Asia Economy CS 2.50 (unchanged)

Paul Hsiao, Economist, Global Economic Strategy
Our score remains marginally bullish at 2.50. A quarter-end upturn in China, continued cyclical improvement in Japan, and robust September exports from many countries underpin a solid macroeconomic environment that should propel Asia’s growth to a 7.5% annual rate in the second half from 5.9% in the first. Still, President Xi’s optimistic opening remarks at China’s 19th Congress of the Communist Party has not changed our base case of a slowing China over the next few years. Headline 2018 GDP growth likely will be dragged down by a deceleration in the property sector and capacity reduction due to environmental policies. There also is downside risk to regional growth if India does not rebound quickly from its prior implementation of the Goods and Services Tax (GST).

Rates CS 3.00 (unchanged)

Roberto Coronado, Senior Portfolio Manager, Developed Markets Investment Grade
Since the end of March, 10-year US Treasuries have traded in a 2.10% to 2.40% range despite a “hawkish” Fed and the potential for tax reform. US core inflation below 2% since the end of Q1 continues to disappoint markets as do broad-based signs of weakness, even if some prove transitory. Given other G4 rates, we expect strong technical support for US Treasuries to continue. The Fed’s slow start on balance sheet reduction shouldn’t have any material effect on levels. And since the ECB has prepared markets for the reduction of its QE program, we don’t expect a Bund sell-off in the near term.

Credit CS 3.50 (unchanged)

Steven Oh, CFA, Global Head of Credit and Fixed Income
Spreads remained range bound with a favorable fundamental outlook offset by tight valuations. The fourth quarter could see rate-induced credit market volatility as key central banks issue policy guidance that may alter expectations for 2018. While nothing on the near-term horizon materially threatens current benign market conditions, markets have fully priced in the calm, so we favor maintaining the current defensive posture. In leveraged finance, we continue to prefer loans over high-yield (HY) bonds, and find euro and sterling loans to have the best value. We prefer US HY over Europe. In collateralized loan obligations, fundamentals support a shift to investment grades (IG), but we think the current technical demand for HY results in a short-term value opportunity in single-Bs. IG spreads have retraced post–crisis tights, but given our defensive bias we remain neutral versus leveraged finance. With strong emerging market (EM) performance YTD and lack of premium over developed markets, we maintain our defensive IG bias to EM, but favor US over EM.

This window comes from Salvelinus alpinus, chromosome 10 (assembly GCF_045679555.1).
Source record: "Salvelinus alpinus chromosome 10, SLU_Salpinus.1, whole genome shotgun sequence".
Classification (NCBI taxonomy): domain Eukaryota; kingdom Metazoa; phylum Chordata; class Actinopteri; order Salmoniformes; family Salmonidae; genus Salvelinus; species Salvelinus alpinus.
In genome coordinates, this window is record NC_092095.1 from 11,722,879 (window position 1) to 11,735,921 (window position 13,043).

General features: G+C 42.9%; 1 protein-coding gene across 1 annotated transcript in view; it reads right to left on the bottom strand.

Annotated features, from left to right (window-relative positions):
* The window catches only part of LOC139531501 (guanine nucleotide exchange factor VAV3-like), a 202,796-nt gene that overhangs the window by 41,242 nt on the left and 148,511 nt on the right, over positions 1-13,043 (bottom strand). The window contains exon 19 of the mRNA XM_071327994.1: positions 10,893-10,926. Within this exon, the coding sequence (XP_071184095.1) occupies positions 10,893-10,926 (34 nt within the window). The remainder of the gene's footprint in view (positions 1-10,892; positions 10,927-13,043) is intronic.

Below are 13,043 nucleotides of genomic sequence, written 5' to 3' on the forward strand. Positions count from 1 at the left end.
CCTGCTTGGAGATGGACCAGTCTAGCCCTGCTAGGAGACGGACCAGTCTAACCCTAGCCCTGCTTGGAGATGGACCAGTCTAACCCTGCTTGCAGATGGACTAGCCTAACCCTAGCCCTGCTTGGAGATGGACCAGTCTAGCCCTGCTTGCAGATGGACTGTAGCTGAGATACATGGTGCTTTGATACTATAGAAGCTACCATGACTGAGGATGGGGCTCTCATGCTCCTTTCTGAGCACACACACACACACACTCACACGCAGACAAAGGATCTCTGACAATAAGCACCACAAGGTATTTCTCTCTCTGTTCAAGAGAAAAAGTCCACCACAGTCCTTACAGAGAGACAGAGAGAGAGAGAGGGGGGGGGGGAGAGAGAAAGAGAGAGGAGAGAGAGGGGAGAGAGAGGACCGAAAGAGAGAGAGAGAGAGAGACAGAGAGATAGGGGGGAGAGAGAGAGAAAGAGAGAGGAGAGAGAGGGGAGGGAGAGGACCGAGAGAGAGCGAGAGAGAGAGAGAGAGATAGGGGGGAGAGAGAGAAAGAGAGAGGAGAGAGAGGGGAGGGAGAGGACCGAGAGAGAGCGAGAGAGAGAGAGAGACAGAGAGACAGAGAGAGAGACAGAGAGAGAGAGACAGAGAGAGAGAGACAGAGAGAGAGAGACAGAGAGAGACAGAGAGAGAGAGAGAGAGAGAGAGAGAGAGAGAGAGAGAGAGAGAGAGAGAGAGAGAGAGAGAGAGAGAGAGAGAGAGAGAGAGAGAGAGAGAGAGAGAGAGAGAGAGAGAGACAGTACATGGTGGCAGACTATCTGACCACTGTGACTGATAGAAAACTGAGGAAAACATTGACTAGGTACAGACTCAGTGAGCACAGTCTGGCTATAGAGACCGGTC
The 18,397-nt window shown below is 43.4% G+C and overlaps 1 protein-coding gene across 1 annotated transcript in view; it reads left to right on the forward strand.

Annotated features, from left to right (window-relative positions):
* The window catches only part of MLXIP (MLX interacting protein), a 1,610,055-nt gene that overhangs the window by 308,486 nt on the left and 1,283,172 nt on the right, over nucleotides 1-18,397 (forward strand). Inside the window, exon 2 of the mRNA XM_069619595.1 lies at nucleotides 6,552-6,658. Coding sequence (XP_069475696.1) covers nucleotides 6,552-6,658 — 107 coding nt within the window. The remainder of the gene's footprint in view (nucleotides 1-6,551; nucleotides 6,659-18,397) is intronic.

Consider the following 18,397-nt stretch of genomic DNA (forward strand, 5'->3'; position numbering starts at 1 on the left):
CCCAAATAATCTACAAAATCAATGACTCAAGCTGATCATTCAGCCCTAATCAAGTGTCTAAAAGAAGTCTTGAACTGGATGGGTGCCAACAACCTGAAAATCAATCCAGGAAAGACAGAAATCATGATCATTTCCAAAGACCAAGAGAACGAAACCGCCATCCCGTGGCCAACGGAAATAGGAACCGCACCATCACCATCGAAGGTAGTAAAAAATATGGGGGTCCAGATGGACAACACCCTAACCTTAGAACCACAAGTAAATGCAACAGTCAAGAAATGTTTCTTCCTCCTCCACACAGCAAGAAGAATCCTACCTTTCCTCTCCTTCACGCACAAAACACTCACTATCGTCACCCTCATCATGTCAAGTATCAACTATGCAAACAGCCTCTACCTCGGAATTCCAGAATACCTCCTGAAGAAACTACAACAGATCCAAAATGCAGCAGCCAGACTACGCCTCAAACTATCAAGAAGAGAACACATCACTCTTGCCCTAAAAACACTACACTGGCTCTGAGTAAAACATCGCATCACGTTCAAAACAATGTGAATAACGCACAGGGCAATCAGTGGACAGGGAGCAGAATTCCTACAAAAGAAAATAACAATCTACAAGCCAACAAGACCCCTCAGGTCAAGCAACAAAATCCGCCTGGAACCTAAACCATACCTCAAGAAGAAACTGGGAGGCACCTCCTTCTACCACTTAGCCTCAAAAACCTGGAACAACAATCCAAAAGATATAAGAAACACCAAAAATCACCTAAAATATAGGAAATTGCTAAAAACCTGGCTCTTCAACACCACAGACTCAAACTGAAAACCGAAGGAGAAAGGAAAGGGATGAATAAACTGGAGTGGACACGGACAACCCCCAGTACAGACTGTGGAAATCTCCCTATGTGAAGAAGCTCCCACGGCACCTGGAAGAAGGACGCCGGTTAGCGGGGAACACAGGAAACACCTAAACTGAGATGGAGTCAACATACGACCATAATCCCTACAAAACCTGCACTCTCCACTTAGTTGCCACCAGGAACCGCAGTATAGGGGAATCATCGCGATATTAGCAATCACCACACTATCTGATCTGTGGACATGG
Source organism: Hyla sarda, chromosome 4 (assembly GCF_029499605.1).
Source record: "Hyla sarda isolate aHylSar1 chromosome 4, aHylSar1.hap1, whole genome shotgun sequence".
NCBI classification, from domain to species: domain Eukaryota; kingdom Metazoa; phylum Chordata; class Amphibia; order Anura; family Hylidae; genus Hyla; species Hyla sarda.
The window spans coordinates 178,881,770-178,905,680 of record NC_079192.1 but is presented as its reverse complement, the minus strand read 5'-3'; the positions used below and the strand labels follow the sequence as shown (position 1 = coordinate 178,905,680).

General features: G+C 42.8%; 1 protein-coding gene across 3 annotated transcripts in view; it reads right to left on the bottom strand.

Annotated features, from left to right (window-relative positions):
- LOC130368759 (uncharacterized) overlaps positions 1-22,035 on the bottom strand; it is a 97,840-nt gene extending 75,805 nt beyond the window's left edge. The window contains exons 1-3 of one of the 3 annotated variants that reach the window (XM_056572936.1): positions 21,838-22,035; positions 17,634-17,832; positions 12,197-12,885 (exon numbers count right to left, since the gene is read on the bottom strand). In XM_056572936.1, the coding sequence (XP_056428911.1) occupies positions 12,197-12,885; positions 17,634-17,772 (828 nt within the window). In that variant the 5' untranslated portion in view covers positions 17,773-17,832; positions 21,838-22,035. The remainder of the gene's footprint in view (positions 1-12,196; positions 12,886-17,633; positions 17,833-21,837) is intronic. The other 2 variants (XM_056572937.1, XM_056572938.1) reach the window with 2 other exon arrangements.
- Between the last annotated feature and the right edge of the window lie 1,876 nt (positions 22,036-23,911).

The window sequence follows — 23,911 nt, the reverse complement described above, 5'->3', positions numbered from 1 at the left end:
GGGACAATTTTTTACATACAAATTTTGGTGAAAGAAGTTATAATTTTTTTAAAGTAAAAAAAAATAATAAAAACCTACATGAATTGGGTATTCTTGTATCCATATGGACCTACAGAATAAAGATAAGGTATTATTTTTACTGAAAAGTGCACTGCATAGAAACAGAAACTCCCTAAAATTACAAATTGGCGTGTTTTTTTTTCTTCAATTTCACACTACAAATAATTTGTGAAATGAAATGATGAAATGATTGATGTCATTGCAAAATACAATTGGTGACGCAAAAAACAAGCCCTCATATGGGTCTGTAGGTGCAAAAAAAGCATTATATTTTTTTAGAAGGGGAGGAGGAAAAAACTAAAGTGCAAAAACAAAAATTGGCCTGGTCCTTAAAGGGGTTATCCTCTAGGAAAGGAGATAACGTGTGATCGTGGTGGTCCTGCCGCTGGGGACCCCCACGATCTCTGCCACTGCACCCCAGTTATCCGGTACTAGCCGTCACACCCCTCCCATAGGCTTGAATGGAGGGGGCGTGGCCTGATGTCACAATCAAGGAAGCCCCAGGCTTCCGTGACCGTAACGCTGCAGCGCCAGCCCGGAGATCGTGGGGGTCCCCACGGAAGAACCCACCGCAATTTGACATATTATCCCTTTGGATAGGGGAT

Currency (USD Perspective) CS 2.75 (unchanged)

Natasha Smirnova, Portfolio Manager, Global Emerging Markets Fixed Income
After September’s FOMC statement that portrayed the economy’s persistent undershooting of inflation as temporary and highlighted the potential for a Fed rate path more hawkish than markets previously anticipated, the US dollar has been confined to a narrow range. The dollar’s underlying trend remains negative based on reduced hopes for US tax reform, elusive US inflation (which may be a global phenomenon), and a downward trend in the UST/Bunds yield differential despite current widening, which is just a correction. Look for central bank behavior and inflation to remain the main drivers of world currencies, and for EM foreign exchange (FX) to rise on a pickup in EM growth.

EM Fixed Income

USD EM (Sovereign and Corp.) CS 3.25 (unchanged)

Local Markets (Sovereign) CS 2.75 (unchanged)

Steve Cook, Senior Portfolio Manager, Co-Head of Global Emerging Markets Fixed Income